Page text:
Victorian London - Crime - Thieves - 'regular thieves'

    The figures-mostly of men-which I have alluded to as appearing with something of a stealthy movement, are thieves. Not young cadgers, like him who was lately from the workhouse, but regular thieves of the ordinary stamp -the thieves of "Thief London" in fact, not the known cracksman. He and his like (for they are few) take furnished lodgings and live anywhere - Camden Town, Hackney Road, Islington, and, for aught I know (but I think it likely), in Kensington. Not the forgers, for they are criminal according to circumstances, and belong to no particular class. Not the coiners, though some of these have been engaged in that business, and many of them have been concerned in passing bad money;  but the coiners live here, or elsewhere, according to their convenience, and seldom in any place so well known to the police and so often visited by them. No, these are the regular thieves - pickpockets, magsmen, sharpers, when they can sport a respectable "get up;" - shop-lifters, highway robbers or footpads (garotters, as it is now become customary to call them) are of a rather different stamp, but often grow from similar materials to those which have helped to form the casual thief whose case I have been considering; they are stolid, bullet-headed ruffians very often, and the women with black eyes and sharp tongues, and ready oaths, are their women; often either regular prostitutes, or the keepers of low brothels, to which their particular paramours act as bullies, or help to secure the plunder of some drugged or drunken victim. They can always have the help of counsel-these fellows; and while her fickle attachment lasts, the woman, who is the terror of half the screaming wild cats of the neighbourhood, will endure blows, and cruelty, and drunken extravagance, and will, in short, bear almost any ill-treatment from her male "pal"; but let him "take up with another poll," and if ho have any cause to fear, he had better choose some fresh locality.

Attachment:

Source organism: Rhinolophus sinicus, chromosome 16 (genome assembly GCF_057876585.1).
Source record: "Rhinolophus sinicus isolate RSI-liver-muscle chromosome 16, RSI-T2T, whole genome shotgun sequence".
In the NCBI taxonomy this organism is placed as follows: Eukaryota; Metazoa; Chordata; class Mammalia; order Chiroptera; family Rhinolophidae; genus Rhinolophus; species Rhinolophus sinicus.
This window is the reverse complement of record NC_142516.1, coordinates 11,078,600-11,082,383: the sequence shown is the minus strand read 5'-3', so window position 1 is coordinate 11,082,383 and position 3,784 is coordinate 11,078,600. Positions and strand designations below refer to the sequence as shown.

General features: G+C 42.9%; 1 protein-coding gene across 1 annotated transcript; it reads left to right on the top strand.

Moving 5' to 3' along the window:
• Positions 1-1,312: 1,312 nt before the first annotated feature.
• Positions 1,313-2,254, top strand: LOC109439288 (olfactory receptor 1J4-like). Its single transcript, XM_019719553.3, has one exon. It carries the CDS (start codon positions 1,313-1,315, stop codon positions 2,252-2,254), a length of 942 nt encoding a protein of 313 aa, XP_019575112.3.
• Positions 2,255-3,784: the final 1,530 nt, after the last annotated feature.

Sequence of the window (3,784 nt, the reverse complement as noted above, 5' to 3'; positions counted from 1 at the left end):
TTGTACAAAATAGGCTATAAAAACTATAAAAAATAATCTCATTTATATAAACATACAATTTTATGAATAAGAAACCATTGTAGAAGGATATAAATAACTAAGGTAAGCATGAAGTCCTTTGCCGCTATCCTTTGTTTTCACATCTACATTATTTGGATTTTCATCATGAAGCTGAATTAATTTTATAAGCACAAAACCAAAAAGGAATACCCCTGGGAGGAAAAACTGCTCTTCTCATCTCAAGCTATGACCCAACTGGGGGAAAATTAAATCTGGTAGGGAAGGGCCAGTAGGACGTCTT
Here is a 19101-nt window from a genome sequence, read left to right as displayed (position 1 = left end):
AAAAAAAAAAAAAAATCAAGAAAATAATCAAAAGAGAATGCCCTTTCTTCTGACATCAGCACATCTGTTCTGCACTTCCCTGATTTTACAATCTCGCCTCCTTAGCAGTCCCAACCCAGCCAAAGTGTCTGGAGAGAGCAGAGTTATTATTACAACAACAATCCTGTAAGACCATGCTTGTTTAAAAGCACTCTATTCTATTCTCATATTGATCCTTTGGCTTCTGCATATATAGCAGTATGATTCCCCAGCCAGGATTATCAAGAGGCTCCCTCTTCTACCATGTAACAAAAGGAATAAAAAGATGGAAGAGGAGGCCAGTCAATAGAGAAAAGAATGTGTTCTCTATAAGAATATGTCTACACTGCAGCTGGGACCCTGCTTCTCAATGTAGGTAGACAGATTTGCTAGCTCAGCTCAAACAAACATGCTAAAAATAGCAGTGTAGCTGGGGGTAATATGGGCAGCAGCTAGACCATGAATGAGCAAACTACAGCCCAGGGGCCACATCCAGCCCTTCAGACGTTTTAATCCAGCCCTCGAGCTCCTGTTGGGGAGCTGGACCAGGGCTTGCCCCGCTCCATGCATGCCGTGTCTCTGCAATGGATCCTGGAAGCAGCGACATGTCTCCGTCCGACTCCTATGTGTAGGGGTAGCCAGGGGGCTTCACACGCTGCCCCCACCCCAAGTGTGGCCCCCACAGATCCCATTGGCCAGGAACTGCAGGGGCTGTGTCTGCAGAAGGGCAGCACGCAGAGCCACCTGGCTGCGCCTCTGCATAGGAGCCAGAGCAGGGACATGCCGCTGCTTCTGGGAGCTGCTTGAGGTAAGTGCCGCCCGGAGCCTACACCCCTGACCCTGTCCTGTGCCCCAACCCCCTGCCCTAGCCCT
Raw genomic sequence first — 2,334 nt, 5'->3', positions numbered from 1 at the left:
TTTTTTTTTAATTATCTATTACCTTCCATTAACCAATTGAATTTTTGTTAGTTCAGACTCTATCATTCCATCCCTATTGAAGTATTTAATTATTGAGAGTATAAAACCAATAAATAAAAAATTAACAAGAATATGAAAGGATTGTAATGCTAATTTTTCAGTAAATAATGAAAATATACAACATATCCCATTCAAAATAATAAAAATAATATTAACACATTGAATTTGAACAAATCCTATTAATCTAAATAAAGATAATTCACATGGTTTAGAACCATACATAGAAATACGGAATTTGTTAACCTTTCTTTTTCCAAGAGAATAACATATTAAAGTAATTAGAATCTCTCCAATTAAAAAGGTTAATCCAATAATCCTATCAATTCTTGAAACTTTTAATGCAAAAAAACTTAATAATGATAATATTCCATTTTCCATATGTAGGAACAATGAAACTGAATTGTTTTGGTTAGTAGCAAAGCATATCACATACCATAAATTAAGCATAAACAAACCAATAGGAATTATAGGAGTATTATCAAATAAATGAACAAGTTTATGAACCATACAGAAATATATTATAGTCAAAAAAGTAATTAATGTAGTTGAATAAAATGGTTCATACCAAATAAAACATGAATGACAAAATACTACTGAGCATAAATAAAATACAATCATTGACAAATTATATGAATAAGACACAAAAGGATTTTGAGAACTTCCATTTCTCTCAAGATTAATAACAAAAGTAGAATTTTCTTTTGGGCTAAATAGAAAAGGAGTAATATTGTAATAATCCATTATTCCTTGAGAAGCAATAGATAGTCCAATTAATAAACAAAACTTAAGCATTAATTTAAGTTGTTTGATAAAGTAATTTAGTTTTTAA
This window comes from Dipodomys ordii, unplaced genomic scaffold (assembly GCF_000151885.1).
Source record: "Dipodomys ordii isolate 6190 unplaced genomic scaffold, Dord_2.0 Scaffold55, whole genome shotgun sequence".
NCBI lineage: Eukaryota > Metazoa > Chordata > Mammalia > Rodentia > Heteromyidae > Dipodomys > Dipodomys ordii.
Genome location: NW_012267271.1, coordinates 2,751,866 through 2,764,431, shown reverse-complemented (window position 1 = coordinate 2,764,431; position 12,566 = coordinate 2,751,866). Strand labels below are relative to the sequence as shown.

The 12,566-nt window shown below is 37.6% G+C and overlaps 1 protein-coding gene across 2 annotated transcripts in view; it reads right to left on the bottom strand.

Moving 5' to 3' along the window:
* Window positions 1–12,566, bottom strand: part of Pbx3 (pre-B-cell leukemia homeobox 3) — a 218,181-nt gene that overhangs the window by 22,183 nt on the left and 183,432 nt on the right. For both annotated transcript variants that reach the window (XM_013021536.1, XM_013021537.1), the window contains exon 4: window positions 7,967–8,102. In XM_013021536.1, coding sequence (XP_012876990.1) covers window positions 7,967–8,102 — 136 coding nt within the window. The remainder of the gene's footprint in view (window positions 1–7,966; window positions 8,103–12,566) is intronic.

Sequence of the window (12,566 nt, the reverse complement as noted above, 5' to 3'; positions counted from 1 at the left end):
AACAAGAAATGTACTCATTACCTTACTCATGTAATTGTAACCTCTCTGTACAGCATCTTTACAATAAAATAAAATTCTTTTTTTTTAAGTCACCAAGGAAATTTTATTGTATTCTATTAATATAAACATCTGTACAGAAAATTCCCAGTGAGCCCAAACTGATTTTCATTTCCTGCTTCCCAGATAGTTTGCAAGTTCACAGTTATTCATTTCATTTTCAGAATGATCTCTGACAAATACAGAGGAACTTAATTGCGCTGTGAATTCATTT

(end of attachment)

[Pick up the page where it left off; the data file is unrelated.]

To go back to the regular thieves; they are so much more numerous than the rest that I have counted eleven as I stand here by the corner, and know that I am the cause of their uneasy shifting hither and thither, and that they are watching me as closely as I am looking at them.
    Theirs is a poor trade. Its poverty is manifest by their threadbare or coarse and mended clothes, the superficial cleanliness of their appearance notwithstanding; by the shabby, earnest-eyed, depressed women who share their fortunes; by their own almost gloomy looks - looks sometimes so wistful and anxious, that it would be difficult to imagine them in any condition which would induce them to make merry. They are not all marked by this demeanour, but this is the prevailing expression ; and well it may be, for stealing in a "regular " way is doubtless as poor and ill-paid a business as one could enter into. Not even with habits of economy-and few London thieves can afford to be extravagant - will one in fifty succeed in saving any considerable sum. His " chances " must be good to keep him in more than the mere necessaries of life, and he has no opportunity for luxuries.